As shown in FIG. 9, there are two further possible transitions from the monitoring state, both being triggered by changes to the data which is being monitored. The simpler case is where the automatic process immediately begins to carry out its action on the data, corresponding to the "immediate execution" arrow in FIG. 9, and the automatic process then moves to the action state 33 and the appropriate action of the automatic process is carried out. For some automatic processes, however, it is not desirable for the action of the process to begin without user control. Therefore, some automatic processes may enter the permission wait state 32, in which state the action of the automatic process does not occur until a user signal has been supplied. If the user supplies an "execution" instruction, the automatic process changes from the permission wait state 32 to the action state 33. Alternatively, as shown in FIG. 9, the user may supply a release instruction, returning the automatic process from the permission wait state 32 to the sleeping state 30. When the automatic process is in the action state 33, it carries out an appropriate action on the data. There are then two possibilities. Firstly, the action may be completed, and the process then returns to the monitoring state 31, as shown by the "execution end" arrow in FIG. 9. Alternatively, however, it may be desirable for the automatic process to generate a message to the user, in which case the process changes to the warning or suggestion state 34 from the action state 33. For example, if the automatic process is monitoring a predetermined relationship between the data, and the user has edited the data so that the predetermined relationship has been broken, then the action of the automatic process may be to detect the breaking of that relationship, and to signal to the user a warning that the relationship has been broken, by changing to the warning or suggestion state 34. It can readily be appreciated that any information or message could be supplied to the user in this state 34, such as suggestions for further editing of the data. Once the user has made the appropriate response to the warning or suggestion generated by the automatic process in the warning or suggestion state 34, the automatic process may return to the monitoring state 31. The factors which determine whether an automatic process changes directly from the monitoring state 31 to the action state 33, or first changes to the permission waits state 32 may be determined by a suitable identifier in the set-up of the automatic process. By changing that identifier, the user may then determine whether the transition from the monitoring state 31 is direct or not. This has particular value when the user creates an new automatic process. In that case, at least for the first few times the automatic process is activated, the user may want to monitor closely the action of that automatic process, in which case it is desirable that the user knows when the automatic process will take effect. Thus, an initial transition to the permission wait state 32 permits the user to control when the automatic process carries out its action. If the user finds that the operation on the automatic process is satisfactory and reliable, detailed checking of its operation may no longer be necessary, in which case the user may then arrange for the automatic process to change directly from the monitoring state 31 to the action state 33.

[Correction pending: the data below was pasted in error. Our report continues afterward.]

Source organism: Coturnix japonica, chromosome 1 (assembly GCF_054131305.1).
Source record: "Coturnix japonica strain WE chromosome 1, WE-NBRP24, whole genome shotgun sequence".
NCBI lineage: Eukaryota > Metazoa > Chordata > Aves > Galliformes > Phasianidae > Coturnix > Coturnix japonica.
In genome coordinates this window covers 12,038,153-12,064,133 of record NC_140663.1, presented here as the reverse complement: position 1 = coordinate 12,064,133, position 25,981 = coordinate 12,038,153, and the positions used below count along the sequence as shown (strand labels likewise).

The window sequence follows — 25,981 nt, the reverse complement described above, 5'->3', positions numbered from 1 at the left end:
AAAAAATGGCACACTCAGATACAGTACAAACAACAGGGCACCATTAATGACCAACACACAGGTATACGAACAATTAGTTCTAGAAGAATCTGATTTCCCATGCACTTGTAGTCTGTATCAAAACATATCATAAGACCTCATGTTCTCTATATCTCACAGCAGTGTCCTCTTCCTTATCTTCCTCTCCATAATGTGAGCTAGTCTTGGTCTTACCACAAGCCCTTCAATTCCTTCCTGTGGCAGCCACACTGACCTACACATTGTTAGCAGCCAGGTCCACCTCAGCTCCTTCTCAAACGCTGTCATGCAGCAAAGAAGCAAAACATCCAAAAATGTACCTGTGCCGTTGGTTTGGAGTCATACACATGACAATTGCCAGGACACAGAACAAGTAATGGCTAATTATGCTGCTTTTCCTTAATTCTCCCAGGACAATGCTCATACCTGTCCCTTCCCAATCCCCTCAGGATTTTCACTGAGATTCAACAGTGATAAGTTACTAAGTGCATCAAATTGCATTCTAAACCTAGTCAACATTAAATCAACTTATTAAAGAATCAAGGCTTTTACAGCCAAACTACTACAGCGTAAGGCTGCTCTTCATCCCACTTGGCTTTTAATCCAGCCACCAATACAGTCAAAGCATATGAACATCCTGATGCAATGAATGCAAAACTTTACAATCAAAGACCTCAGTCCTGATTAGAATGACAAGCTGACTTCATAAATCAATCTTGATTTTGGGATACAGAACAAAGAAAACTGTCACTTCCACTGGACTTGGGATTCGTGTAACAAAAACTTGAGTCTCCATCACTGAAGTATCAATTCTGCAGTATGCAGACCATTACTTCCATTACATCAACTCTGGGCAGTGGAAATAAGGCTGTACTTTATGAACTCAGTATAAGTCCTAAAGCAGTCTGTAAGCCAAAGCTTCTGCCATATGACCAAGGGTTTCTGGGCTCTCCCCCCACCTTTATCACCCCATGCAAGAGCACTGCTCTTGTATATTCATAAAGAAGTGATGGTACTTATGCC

FIG. 10 shows different configurations of the icon 19 corresponding to the various states of FIG. 9. As illustrated, the icon is personified, so that the user may more readily relate to the status of the operation being carried out by the automatic process. In FIG. 10, the personified icon is assumed to have the character of a workaholic.
Thus, in the sleeping state 31, the character represented by the icon 19 has its eyes closed. In the monitoring state 31, the character represented by the icon 19 has a disappointed look, because it is not working. In the permission wait state 32, the character represented by the icon 19 has an impatient look, waiting for an instruction to work. In the action state 33, the character represented by the icon 19 has a happy look, because it is working. Finally, in the warning state 34, the character represented by the icon 19 is shouting something to the user. No separate icon configuration is needed for the waiting state 35, and the same configuration as the sleeping state 30 can be used.